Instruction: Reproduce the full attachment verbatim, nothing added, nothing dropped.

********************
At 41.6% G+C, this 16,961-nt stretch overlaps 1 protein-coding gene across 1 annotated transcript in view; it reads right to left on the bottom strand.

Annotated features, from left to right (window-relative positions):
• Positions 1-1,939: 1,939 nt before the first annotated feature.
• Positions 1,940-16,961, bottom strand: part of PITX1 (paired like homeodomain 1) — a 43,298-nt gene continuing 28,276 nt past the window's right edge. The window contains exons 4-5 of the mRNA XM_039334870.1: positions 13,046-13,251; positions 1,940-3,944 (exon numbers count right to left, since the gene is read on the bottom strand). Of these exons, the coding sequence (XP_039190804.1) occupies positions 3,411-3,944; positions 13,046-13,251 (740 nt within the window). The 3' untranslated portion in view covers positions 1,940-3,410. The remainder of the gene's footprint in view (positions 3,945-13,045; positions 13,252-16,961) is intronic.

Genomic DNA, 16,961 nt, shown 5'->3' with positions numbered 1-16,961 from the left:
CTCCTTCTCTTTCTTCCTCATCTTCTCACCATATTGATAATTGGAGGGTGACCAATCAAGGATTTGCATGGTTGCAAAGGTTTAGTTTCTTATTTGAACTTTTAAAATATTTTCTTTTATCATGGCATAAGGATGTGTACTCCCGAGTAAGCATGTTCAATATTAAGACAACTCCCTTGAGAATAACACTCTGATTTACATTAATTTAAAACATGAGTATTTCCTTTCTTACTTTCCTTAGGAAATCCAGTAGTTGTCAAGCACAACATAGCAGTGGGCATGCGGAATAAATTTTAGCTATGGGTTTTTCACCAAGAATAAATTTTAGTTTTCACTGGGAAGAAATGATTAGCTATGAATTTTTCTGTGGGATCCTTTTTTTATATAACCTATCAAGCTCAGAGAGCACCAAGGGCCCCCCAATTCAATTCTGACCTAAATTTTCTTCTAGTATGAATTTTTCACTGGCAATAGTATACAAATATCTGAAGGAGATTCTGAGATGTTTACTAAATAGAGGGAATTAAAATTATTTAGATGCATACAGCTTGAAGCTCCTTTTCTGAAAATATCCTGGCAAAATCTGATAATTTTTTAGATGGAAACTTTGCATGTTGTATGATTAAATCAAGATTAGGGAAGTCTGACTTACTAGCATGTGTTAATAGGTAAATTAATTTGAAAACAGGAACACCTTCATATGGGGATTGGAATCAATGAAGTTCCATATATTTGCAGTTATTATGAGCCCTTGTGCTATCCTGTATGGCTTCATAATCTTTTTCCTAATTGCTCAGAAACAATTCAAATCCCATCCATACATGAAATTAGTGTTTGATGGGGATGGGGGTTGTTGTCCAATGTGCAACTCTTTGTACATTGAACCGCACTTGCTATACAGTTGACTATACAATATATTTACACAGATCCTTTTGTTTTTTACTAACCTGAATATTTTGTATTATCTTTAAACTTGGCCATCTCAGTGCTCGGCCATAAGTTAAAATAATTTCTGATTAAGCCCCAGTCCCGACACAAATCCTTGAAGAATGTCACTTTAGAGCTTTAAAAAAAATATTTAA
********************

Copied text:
At 41.6% G+C, this 16,961-nt stretch overlaps 1 protein-coding gene across 1 annotated transcript in view; it reads right to left on the bottom strand.

Annotated features, from left to right (window-relative positions):
• Positions 1-1,939: 1,939 nt before the first annotated feature.
• Positions 1,940-16,961, bottom strand: part of PITX1 (paired like homeodomain 1) — a 43,298-nt gene continuing 28,276 nt past the window's right edge. The window contains exons 4-5 of the mRNA XM_039334870.1: positions 13,046-13,251; positions 1,940-3,944 (exon numbers count right to left, since the gene is read on the bottom strand). Of these exons, the coding sequence (XP_039190804.1) occupies positions 3,411-3,944; positions 13,046-13,251 (740 nt within the window). The 3' untranslated portion in view covers positions 1,940-3,410. The remainder of the gene's footprint in view (positions 3,945-13,045; positions 13,252-16,961) is intronic.

Genomic DNA, 16,961 nt, shown 5'->3' with positions numbered 1-16,961 from the left:
CTCCTTCTCTTTCTTCCTCATCTTCTCACCATATTGATAATTGGAGGGTGACCAATCAAGGATTTGCATGGTTGCAAAGGTTTAGTTTCTTATTTGAACTTTTAAAATATTTTCTTTTATCATGGCATAAGGATGTGTACTCCCGAGTAAGCATGTTCAATATTAAGACAACTCCCTTGAGAATAACACTCTGATTTACATTAATTTAAAACATGAGTATTTCCTTTCTTACTTTCCTTAGGAAATCCAGTAGTTGTCAAGCACAACATAGCAGTGGGCATGCGGAATAAATTTTAGCTATGGGTTTTTCACCAAGAATAAATTTTAGTTTTCACTGGGAAGAAATGATTAGCTATGAATTTTTCTGTGGGATCCTTTTTTTATATAACCTATCAAGCTCAGAGAGCACCAAGGGCCCCCCAATTCAATTCTGACCTAAATTTTCTTCTAGTATGAATTTTTCACTGGCAATAGTATACAAATATCTGAAGGAGATTCTGAGATGTTTACTAAATAGAGGGAATTAAAATTATTTAGATGCATACAGCTTGAAGCTCCTTTTCTGAAAATATCCTGGCAAAATCTGATAATTTTTTAGATGGAAACTTTGCATGTTGTATGATTAAATCAAGATTAGGGAAGTCTGACTTACTAGCATGTGTTAATAGGTAAATTAATTTGAAAACAGGAACACCTTCATATGGGGATTGGAATCAATGAAGTTCCATATATTTGCAGTTATTATGAGCCCTTGTGCTATCCTGTATGGCTTCATAATCTTTTTCCTAATTGCTCAGAAACAATTCAAATCCCATCCATACATGAAATTAGTGTTTGATGGGGATGGGGGTTGTTGTCCAATGTGCAACTCTTTGTACATTGAACCGCACTTGCTATACAGTTGACTATACAATATATTTACACAGATCCTTTTGTTTTTTACTAACCTGAATATTTTGTATTATCTTTAAACTTGGCCATCTCAGTGCTCGGCCATAAGTTAAAATAATTTCTGATTAAGCCCCAGTCCCGACACAAATCCTTGAAGAATGTCACTTTAGAGCTTTAAAAAAAATATTTAA